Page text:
March 7th, 2022 by GSC Customer Care

Google Yourself

People are Googling you, so it’s important to know what they see

What information will a potential employer, new friend or coworker, or first date find when they Google you? Are the search results showing you in a positive light? Is the content true and relevant?

Google could be displaying personal data about you that’s inaccurate or that you’d
rather wasn’t public, whether gathered by the search engine itself or by people-search websites. That’s why it’s smart to Google yourself regularly. After all, what others see about you online can impact your professional and personal life.

Before we share tips on how to Google yourself, let’s get one thing out of the way.
Googling yourself isn’t an act of vanity, and it doesn’t mean you’re a self-obsessed person. In today’s world, it’s just common sense to be aware of what people might
encounter when they search Google to learn about you.

Enter More Than Your Name
Conduct your Google search in Private/Incognito mode. This enables you to see
what a random person would see when they type your name into the search
bar, without the cookies and personal information saved in your browser that
modify the results.

Search for your full name in quotation marks. This tells Google you want to look up the words you typed exactly as you typed them and not search for one word while ignoring others. To narrow the search further, use your name plus modifiers like the city or state you live in, the names of your school(s), the name of the company you work for, or other details. Make note of any content that concerns you, and either write down or bookmark the web addresses.

Initial Pages Matter Most
The first page of your Google search is the most critical one for you to review,
since the majority of web traffic will click on those top listings and not look any further. So pay extra attention to the first impression that people will have when they Google you. However, don’t stop there. Also go through pages 2-5 of your search results to get a fuller picture.

Be sure to click through the top links that are returned to see where they actually take you. Some sites, such as Facebook or LinkedIn, may appear in the Google results, but clicking through will take you to a page that’s restricted by privacy settings. To make sure searchers — such as potential employers — can contact you, you may want to change your privacy settings.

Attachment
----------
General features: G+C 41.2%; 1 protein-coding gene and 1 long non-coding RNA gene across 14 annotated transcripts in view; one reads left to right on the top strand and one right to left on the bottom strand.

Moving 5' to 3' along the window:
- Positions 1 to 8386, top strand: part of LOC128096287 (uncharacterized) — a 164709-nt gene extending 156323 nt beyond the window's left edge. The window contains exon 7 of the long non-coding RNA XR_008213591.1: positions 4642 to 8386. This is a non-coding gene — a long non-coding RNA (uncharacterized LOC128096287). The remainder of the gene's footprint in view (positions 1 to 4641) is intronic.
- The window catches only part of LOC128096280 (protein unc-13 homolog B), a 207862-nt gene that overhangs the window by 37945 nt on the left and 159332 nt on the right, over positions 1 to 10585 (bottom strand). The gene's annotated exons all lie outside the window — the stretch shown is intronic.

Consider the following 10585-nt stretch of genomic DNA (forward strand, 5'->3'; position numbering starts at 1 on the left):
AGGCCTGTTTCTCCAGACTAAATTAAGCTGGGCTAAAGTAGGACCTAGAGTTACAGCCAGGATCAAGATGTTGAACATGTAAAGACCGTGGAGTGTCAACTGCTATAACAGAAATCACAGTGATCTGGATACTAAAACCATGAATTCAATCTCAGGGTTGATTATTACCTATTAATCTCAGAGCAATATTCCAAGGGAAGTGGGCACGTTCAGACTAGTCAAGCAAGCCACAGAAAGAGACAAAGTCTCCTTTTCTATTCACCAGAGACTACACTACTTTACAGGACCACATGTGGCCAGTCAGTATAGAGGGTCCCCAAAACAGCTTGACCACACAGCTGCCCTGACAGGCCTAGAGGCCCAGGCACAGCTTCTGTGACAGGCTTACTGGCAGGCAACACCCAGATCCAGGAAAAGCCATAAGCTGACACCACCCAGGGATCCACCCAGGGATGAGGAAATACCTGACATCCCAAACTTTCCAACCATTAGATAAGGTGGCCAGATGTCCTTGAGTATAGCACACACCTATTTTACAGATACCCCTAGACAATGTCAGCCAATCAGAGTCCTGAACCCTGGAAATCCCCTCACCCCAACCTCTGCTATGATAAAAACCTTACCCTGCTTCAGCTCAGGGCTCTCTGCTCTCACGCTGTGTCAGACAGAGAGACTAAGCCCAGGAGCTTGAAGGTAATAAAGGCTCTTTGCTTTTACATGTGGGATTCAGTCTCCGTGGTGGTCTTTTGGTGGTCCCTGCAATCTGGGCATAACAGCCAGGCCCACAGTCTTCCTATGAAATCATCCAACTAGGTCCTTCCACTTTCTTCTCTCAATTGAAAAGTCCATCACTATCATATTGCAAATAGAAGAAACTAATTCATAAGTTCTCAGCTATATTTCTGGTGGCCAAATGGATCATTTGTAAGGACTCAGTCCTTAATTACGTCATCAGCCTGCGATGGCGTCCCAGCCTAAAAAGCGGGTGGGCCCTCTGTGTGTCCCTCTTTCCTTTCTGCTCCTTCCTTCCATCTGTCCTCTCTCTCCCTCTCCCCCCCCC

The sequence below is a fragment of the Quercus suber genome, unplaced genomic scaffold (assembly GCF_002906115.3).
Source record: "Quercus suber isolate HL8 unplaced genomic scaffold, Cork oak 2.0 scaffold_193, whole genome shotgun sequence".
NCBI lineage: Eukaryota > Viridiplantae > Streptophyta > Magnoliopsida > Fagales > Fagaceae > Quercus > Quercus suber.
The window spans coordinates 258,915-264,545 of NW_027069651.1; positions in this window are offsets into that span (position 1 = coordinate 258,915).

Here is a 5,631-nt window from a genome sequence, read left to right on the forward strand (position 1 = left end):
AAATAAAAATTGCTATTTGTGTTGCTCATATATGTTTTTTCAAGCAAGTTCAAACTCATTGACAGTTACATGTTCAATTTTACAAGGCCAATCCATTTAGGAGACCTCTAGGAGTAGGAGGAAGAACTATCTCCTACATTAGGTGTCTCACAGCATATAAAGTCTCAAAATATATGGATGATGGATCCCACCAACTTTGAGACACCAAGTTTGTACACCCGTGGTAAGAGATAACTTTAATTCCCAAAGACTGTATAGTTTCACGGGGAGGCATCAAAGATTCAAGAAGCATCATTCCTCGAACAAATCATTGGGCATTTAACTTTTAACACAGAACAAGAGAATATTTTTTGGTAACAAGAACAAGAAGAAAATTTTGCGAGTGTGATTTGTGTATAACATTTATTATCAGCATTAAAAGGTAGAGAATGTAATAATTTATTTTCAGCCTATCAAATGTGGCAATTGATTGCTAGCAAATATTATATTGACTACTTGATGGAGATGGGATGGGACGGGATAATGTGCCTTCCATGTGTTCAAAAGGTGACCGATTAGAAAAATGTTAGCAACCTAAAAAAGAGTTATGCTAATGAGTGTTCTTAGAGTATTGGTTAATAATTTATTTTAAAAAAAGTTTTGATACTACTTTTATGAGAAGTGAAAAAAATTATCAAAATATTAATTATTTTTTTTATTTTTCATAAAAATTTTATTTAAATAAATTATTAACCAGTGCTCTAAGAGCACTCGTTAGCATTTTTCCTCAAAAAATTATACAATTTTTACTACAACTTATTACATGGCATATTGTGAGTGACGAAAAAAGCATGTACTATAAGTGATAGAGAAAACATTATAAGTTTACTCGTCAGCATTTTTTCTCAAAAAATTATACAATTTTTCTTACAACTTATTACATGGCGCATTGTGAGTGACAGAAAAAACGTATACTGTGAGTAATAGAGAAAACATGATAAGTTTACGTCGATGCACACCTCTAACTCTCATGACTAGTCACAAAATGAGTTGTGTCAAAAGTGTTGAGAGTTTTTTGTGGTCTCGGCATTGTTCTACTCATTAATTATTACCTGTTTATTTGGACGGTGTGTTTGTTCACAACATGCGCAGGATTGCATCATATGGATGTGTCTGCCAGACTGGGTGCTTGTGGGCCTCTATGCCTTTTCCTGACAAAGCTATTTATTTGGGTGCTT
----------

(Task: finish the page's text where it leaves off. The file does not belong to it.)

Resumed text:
Email Addresses and Usernames
The next phase of Googling yourself is to search for your past and current email addresses and phone numbers. This helps you see which sites have access to this personal data and will also show you what others can find if they Google you.

Have you ever signed up for a discussion board or forum with your personal email address? If so, your post history could easily show up if someone Googles you. The same can be said for social media pages and blogs. Find and make note of any posts or content that you’d prefer to make private.

Next, run a search for your social media account usernames, which in some cases will be different than your actual name. Try searching for your name (as an exact
phrase in quotation marks) plus the social network you want to look up. This might reveal accounts you forgot about or that are less private than you think.

Don’t Forget Other Search Engines
While Google is by far the dominant search engine, it’s not the only one out there. Occasionally Bing and Yahoo! yourself to monitor what’s being said about you on those less-used but still significant platforms.

Set up a Google Alert for Your Name

There’s an easy way to stay on top of information that pops up about you on social media or elsewhere online—set up a free Google Alert for your name.

If you don’t already have a Google account, you’ll need to create one before starting these steps:

  1. Visit and type what you want Google to alert
    you about in the search bar.
  2. Below the keyword box is a small link that says “Show options.” Click on it. Here you can choose:
    • How often you want to be notified.
    • What specific sources you want Google to track. (Choose “automatic” if you’re not sure.)
    • Your preferred language.
    • The specific region you want to monitor.
    • How many alerts you want. (Werecommend choosing “Only thebest results.”)
    • The email address to which you’d like your alerts sent.
  3. Click Create Alert to start receiving alerts on yourself or other search topics you’re interested in.

This is a great way to be alerted when news about you appears, whether you want to share it on your social channels or respond to it rapidly. But Google Alerts can’t replace a full Google search, so you’ll want to continue doing that periodically as well.